We've of course seen this trait in non-Indians as well - the practice of casting people other than ourselves as dangerous and cruel barbarians and ourselves as brave, wonderful, civilised people. Remember the "rescue" of Private Jessica Lynch by brave US soldiers from that terrible fedayeen-infested Iraqi hospital where she was being treated for her injuries by demonic doctors and psychopathic nurses?

Seriously, the practice of demonising the "other" has to stop.

Sexism - where do we even begin? I'l just talk about one scene in Happy New Year. We have Deepika Padukone as the dancer who is engaged by this group of men to teach them dancing. She's their teacher, for goodness's sake, but in the very next scene, she's going around the table, serving tea to all the seated men. Seriously!? (Yes, I know, the point of that scene was to show that she carries a torch for captain Charlie because she gives him his tea in a special mug, but I would have chosen another way to make that point).

Homophobia or something like it - Indian movies probably can't be accused of gay-bashing, but that's because they engage in gay-shaming. Gays have been a major source of merriment in Bollywood. They're effeminate and ridiculous and do the most creepy things, and of course all the main (straight) characters share a good laugh at them with the audience. Oh, gays are so funny!

Classism - England and America may be two countries separated by the same language, as Bernard Shaw said, but India is one country divided in two by that same language. Those who don't know English either aspire to learn it or want to rid India of it (sometimes at the same time), and those who speak it look down on those who don't. Happy New Year takes all these traits and rubs it in our faces. The scene where our supposedly wonderful English-speaking hero insults the female lead in the vilest sexist terms within her hearing, then charms her back by speaking to her in English just made me feel ... bad. But there was a redeeming feature, however unintended. The female lead's consistent quest for respect, which then makes her one of the most respectable characters in the movie, is a subtly powerful message for those who will listen. That respect isn't gained by her being able to speak English. In fact, the most fluent English in this movie is spoken by utter jerks.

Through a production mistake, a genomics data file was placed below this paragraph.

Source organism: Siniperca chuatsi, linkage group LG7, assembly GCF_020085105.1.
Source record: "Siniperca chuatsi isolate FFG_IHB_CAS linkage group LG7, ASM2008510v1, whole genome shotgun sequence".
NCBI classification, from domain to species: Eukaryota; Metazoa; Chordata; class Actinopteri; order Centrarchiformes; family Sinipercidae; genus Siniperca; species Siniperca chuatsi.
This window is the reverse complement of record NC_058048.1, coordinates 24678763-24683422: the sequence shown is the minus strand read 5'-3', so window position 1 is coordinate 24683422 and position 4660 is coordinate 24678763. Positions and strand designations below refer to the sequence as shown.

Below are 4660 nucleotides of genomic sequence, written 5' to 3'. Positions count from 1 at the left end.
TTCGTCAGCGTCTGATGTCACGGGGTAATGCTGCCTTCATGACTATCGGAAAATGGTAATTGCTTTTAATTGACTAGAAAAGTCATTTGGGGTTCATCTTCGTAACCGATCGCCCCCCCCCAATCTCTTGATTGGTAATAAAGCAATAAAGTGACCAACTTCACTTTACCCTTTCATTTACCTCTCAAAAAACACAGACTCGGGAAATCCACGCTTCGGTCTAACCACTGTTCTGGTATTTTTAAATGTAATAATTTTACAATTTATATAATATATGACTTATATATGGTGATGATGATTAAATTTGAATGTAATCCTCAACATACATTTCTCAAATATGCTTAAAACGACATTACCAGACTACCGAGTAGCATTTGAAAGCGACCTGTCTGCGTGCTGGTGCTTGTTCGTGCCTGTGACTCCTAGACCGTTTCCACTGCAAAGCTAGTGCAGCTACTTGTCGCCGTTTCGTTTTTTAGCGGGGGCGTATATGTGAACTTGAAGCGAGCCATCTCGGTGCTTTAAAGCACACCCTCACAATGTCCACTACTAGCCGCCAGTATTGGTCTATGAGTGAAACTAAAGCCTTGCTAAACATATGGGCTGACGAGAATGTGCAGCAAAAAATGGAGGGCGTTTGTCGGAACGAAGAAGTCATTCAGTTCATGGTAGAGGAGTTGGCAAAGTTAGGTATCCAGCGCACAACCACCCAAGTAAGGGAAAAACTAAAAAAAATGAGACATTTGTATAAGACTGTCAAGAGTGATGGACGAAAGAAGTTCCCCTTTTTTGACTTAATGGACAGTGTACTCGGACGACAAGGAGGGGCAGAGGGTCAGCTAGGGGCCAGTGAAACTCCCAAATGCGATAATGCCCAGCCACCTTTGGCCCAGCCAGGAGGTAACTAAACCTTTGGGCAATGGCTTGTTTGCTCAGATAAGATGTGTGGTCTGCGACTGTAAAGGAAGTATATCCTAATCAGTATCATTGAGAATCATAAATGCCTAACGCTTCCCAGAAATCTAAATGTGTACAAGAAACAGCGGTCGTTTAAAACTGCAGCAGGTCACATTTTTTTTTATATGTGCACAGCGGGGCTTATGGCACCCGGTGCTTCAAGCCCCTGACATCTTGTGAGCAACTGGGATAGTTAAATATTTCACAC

Fat-shaming? In one of those humorous, musical, fast-forward interludes that shows our gang of heroes searching in vain for a dance teacher, an obese one is of course a mandatory part of the parade of unsuitable characters. (I don't know if that was Farah Khan's subtle dig at Saroj Khan.) Again, seriously, Bollywood needs to stop the practice.

The disabled got off relatively lightly this time, with just a few gags on epileptics and the partially deaf, but Bollywood in general finds disability irresistibly funny.

In short, that's what's really wrong with Happy New Year, and with virtually every movie that comes out of Bollywood. Indian directors should hire humanism consultants to educate them on messages that are simply unacceptable in other parts of the world. They don't really need to fix the weak plots and the cliches. Those could even be considered endearing traits of the genre, but if Bollywood ever wants to cross over to a mainstream world audience, there's a lot more basic stuff that needs fixing.